Last year, General Electric CEO Jeff Immelt said he had no plans to sell NBC Universal, the conglomerate’s media and entertainment unit, said Cynthia Littleton in Variety.com. Apparently, he’s changed his mind. GE is now negotiating to sell a majority stake in NBC Universal to Comcast, the largest U.S. cable operator. Comcast Chairman Brian Roberts, who in 2004 mounted an unsuccessful $54 billion bid for Disney, “has made no secret of his interest in getting deeper into showbiz.” By acquiring control of NBC Universal, Comcast would get Universal Pictures, the NBC broadcast network, 10 local TV stations, hit programming franchises like Law & Order, and a “strong portfolio of cable channels,” including MSNBC, USA, and the Weather Channel. GE, for its part, would limit its exposure to a business that’s been struggling of late and that has never meshed well with the conglomerate’s core industrial holdings.
To gain its prize, however, Comcast would have to pull off a complex “chain of deals and agreements,” said Evan Hessel in Forbes.com. The first step is to convince Vivendi, the French media conglomerate that owns 20 percent of NBC Universal, to sell its stake. Then Comcast and GE would form a new company consisting of NBC Universal’s assets and the cable channels that Comcast already owns, including E! and Versus. Comcast would pay GE a “hefty” $6 billion or so for 51 percent of the new company. The arrangement would need the blessing of the Federal Communications Commission, which “may be inclined to fight” a deal that would concentrate so many valuable properties under a single corporate umbrella. And finally, GE and Comcast would “have to convince their shareholders of the value of connecting a content company with an entertainment distributor, an idea that has fallen out of favor in recent years.”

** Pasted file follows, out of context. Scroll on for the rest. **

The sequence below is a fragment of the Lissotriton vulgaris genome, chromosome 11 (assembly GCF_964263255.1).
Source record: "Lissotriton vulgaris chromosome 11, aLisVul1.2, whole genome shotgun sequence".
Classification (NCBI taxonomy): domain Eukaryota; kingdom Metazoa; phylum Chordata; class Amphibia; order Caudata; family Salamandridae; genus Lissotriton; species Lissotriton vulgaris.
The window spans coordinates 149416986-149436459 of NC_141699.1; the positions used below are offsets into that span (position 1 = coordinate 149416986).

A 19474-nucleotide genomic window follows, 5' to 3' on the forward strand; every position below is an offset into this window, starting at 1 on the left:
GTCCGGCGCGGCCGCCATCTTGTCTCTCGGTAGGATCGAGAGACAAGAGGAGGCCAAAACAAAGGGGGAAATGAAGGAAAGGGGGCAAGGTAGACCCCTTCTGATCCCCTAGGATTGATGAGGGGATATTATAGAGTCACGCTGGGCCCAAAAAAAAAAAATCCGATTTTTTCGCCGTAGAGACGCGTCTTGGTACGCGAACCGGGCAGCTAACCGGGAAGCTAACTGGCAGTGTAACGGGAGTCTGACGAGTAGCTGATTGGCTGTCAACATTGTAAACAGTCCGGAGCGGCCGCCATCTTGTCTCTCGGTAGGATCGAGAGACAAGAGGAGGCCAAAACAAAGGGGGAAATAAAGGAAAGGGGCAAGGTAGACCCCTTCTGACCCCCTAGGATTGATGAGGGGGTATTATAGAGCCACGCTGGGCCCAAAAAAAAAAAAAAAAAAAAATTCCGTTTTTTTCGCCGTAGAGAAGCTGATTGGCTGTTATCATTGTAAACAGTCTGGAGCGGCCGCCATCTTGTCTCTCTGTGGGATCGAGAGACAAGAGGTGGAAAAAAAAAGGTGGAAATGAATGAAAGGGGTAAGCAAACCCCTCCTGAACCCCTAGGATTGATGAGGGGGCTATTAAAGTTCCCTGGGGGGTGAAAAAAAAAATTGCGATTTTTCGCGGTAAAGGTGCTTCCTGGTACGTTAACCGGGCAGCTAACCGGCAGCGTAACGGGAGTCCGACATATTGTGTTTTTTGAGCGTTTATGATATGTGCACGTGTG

There’s a reason the approach is out of favor, said Andrew Leonard in Salon.com. Why combine good content with a distribution system that’s rapidly becoming obsolete? For a growing segment of the population, “the computer is the primary window on the entertainment universe.” In my own household, for instance, we no longer have cable or even a TV, and nobody, including my kids, feels deprived. “They’ve got more
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content options on the Net now than they know what to do with.” No matter how many channels Comcast buys, it can’t slow “the steady flow of eyeballs to online video.”
Actually, buying NBC Universal is Comcast’s way of confronting the digital threat, said Kelly Riddell and Sarah Rabil in Bloomberg.com. NBC, don’t forget, is a co-owner of Hulu.com, a website that streams TV shows and movies. Hulu.com might soon be eclipsed by other vehicles for delivering digital content, but the point is that NBC Universal is already preparing for a future without cable. Comcast’s Roberts wants to buy into that effort, to gain “a bigger voice in content distribution.” Beyond the business imperatives, it’s also a matter of family pride. His father started Comcast in 1963 as a five-channel cable system in Tupelo, Miss. Roberts is determined not to oversee its demise.
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